People on this forum have been making claims about an exodus from Canon to Sony for over a decade. If that were true, Canon would not have retained their position as ILC market leader for the past 18+ years.
Indeed, the numbers actually show Sony have gained market share very much at the expense of Nikon not Canon.

Although the dedicated camera market has decreased in size dramatically over the last decade or so the interchangeable lens camera market hasn't (https://i.insider.com/5a95d329aae6051f008b45d9) and in that market Canon are doing extraordinarily well. They have increased market share (in Japan, a good weather vane) from 45.4% to 47.9%, or 2.5%. Sony have also increased market share in that same market but not as much, 2%, and it was all at the expense of Nikon who lost -4.9% (https://www.imaging-resource.com/ne...annual-japanese-survey-good-financial-results).

No, the forum pundits who have been suggesting the demise of Canon here for over a decade fail to take the publicly available statistics into account, but why let facts get in the way of a good opinion? Of the big three Nikon are the ones hurting most and they are the ones Sony keeps taking market share from. Further, nobody actually knows how much money Sony make on their cameras as that sector of the company was rolled into a wide ranging division of the company that includes huge loss making ranges for Sony, phones, and huge profit generators, imaging chips.

Considering the very long and storied history with Canon and news agencies I suspect they are very cognizant of the value deals like that have. When it gets to the point of not being worth the investment Canon simply won't do it any longer, and at this point in time those decisions have not had a negative effect on their market share.
 

unfocused

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Jul 20, 2010
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More and more news agencies keep switching to Sony due to form factor, speed and reliability.

May I ask, what evidence do you have to support that claim?...

I'd like to know what "news agencies" these are. Once again, forum experts have an incredibly unrealistic concept of the photojournalism business, where layoffs and other cutbacks have reduced most news agencies to a shadow of their former selves and outside of the largest cities, news services like the Associated Press don't even have photographers any more in their bureaus. When the AP photographer here retired, he was never replaced and the AP now relies on the local newspaper to supply photos, which in turn has reduced its once flourishing staff to one person.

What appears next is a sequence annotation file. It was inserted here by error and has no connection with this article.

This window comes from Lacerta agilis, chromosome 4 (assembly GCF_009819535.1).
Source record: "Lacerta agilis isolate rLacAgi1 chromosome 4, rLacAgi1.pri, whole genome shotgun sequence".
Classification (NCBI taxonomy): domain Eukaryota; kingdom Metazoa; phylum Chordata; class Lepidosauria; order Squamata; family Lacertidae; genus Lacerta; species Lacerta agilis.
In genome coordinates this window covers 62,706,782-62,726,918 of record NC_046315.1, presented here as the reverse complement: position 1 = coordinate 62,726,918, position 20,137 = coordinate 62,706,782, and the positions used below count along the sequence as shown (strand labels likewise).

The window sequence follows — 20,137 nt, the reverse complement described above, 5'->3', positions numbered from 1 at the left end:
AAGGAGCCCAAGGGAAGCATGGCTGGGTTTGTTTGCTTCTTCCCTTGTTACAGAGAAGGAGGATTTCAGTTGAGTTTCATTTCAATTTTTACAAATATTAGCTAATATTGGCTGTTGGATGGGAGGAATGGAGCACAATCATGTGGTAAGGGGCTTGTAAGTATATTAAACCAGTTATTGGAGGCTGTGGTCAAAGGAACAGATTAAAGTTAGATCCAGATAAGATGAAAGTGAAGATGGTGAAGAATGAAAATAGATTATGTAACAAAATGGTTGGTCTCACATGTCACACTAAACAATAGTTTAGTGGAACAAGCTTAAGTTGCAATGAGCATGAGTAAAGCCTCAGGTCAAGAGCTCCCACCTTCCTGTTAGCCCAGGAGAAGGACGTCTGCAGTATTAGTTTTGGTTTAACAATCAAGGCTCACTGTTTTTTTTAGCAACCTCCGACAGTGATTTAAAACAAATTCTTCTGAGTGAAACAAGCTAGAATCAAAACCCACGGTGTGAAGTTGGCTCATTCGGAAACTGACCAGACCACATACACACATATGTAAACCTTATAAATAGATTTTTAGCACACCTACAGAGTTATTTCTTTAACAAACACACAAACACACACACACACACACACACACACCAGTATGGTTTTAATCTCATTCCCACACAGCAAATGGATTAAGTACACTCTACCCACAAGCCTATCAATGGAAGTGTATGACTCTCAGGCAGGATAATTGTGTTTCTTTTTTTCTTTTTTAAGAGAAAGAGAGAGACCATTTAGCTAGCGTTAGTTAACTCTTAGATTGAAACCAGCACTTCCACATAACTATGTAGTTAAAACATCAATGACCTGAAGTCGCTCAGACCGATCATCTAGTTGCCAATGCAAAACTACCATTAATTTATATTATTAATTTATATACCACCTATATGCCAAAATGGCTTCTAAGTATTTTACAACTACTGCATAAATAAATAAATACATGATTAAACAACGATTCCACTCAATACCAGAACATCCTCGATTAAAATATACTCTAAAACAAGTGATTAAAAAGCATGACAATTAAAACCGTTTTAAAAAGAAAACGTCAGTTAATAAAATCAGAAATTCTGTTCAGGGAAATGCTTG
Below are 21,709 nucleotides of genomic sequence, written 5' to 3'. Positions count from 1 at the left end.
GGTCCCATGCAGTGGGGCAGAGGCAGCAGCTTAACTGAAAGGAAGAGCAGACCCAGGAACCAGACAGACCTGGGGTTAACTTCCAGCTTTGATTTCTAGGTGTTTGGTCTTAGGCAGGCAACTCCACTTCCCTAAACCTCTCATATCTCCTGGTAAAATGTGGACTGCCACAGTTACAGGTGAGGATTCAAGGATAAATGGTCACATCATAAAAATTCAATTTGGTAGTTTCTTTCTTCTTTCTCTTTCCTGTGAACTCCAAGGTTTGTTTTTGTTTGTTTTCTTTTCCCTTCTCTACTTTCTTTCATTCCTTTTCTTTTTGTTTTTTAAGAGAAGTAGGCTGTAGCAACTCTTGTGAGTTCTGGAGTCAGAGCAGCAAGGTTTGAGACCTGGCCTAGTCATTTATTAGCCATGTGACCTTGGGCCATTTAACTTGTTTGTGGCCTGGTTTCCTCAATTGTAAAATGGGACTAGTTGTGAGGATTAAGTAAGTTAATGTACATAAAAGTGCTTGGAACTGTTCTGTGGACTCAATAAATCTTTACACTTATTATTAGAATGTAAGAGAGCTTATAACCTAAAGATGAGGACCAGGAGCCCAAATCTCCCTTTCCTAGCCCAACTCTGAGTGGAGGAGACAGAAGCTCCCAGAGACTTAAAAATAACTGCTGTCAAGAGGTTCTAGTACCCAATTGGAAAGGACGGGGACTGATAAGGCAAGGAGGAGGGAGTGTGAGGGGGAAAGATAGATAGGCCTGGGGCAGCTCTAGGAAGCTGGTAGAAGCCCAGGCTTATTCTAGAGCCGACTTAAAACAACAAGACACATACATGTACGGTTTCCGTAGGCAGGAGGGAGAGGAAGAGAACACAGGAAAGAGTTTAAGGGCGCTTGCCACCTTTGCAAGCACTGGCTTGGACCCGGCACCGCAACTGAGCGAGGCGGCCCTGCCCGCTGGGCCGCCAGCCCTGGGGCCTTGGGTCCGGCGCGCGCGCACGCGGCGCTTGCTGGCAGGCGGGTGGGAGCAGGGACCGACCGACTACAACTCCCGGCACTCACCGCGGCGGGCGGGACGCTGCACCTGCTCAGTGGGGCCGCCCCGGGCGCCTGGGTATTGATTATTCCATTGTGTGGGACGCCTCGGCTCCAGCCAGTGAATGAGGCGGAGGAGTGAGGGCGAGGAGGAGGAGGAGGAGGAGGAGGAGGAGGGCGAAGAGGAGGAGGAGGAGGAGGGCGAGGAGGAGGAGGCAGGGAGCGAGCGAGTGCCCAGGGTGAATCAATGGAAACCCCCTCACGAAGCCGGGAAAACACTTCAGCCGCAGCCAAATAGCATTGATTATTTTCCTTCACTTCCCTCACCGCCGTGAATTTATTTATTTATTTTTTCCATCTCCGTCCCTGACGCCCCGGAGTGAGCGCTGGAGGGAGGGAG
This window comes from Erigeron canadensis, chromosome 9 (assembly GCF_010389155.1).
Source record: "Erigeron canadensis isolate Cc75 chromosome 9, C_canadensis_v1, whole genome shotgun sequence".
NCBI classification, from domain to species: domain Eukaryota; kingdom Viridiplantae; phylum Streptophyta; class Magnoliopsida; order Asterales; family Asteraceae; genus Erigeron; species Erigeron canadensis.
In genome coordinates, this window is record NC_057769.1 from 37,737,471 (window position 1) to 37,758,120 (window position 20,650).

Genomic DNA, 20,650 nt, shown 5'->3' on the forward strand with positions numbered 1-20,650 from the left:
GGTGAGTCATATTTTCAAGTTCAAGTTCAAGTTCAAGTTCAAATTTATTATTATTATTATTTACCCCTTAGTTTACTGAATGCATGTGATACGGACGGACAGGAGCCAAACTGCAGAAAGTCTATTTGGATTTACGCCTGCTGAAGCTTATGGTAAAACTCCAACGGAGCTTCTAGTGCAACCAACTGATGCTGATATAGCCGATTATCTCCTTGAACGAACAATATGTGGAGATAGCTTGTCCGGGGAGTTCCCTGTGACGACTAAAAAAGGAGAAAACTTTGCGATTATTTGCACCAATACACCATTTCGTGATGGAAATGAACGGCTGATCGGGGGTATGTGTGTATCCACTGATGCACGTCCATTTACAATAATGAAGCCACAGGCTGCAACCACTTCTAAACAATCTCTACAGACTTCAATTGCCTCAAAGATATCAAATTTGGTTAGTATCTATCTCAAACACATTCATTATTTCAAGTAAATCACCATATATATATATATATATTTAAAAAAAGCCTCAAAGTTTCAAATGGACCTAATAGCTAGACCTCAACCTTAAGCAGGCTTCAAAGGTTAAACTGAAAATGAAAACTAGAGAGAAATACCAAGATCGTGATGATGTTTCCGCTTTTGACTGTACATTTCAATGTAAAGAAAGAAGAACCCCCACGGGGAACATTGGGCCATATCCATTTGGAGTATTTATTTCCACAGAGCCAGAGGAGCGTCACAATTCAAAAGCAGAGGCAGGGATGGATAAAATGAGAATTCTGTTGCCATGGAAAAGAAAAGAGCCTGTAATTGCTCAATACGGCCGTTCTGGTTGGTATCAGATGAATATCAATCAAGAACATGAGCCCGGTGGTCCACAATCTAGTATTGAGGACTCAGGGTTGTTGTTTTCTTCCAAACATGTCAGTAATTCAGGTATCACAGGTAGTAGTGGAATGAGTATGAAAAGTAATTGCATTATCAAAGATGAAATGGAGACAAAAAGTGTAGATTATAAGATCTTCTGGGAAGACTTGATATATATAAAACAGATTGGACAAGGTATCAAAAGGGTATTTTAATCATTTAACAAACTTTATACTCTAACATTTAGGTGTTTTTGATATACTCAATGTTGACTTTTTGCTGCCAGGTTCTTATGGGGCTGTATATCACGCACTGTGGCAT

The remaining photo agencies increasingly rely on freelancers to supplement their shrinking staffs.

Even if every existing news agency did switch brands, it wouldn't even make a blip on the sales of Sony, Nikon or Canon.
 

Mikehit

EOS R6
Jul 28, 2015
3,345
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Even if every existing news agency did switch brands, it wouldn't even make a blip on the sales of Sony, Nikon or Canon.

Not in sales, but the long-term kudos is significant and when more and more salespeople can point to "Agency X has moved from Canon to Sony" it will have a drip effect. Of course, the salesperson will not say why they swapped but that will be irrelevant to the purchaser.
 

privatebydesign

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Not in sales, but the long-term kudos is significant and when more and more salespeople can point to "Agency X has moved from Canon to Sony" it will have a drip effect. Of course, the salesperson will not say why they swapped but that will be irrelevant to the purchaser.
Whilst the connection does have some benefit it must make you wonder how much of an impact ‘x’ news agency using a camera has on sales when people are much more easily ‘influenced’ by ’influencers’ that are much cheaper to cultivate and target a more specific section of those target markets.

Basically for the same money Canon can send out dozens of ‘test’ cameras to influencers that talk person to person with millions of engaged and interested buyers and aspirational buyers or do a deal with a news agency that as has been pointed out is much smaller than it used to be and has a much lower level of engagement for potential camera buyers.
 

unfocused

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Not in sales, but the long-term kudos is significant and when more and more salespeople can point to "Agency X has moved from Canon to Sony" it will have a drip effect...

How many camera buyers ever even talk to a salesperson these days? How many camera buyers can even find a camera store today?

Whilst the connection does have some benefit it must make you wonder how much of an impact ‘x’ news agency using a camera has on sales when people are much more easily ‘influenced’ by ’influencers’ that are much cheaper to cultivate and target a more specific section of those target markets.

Basically for the same money Canon can send out dozens of ‘test’ cameras to influencers that talk person to person with millions of engaged and interested buyers and aspirational buyers or do a deal with a news agency that as has been pointed out is much smaller than it used to be and has a much lower level of engagement for potential camera buyers.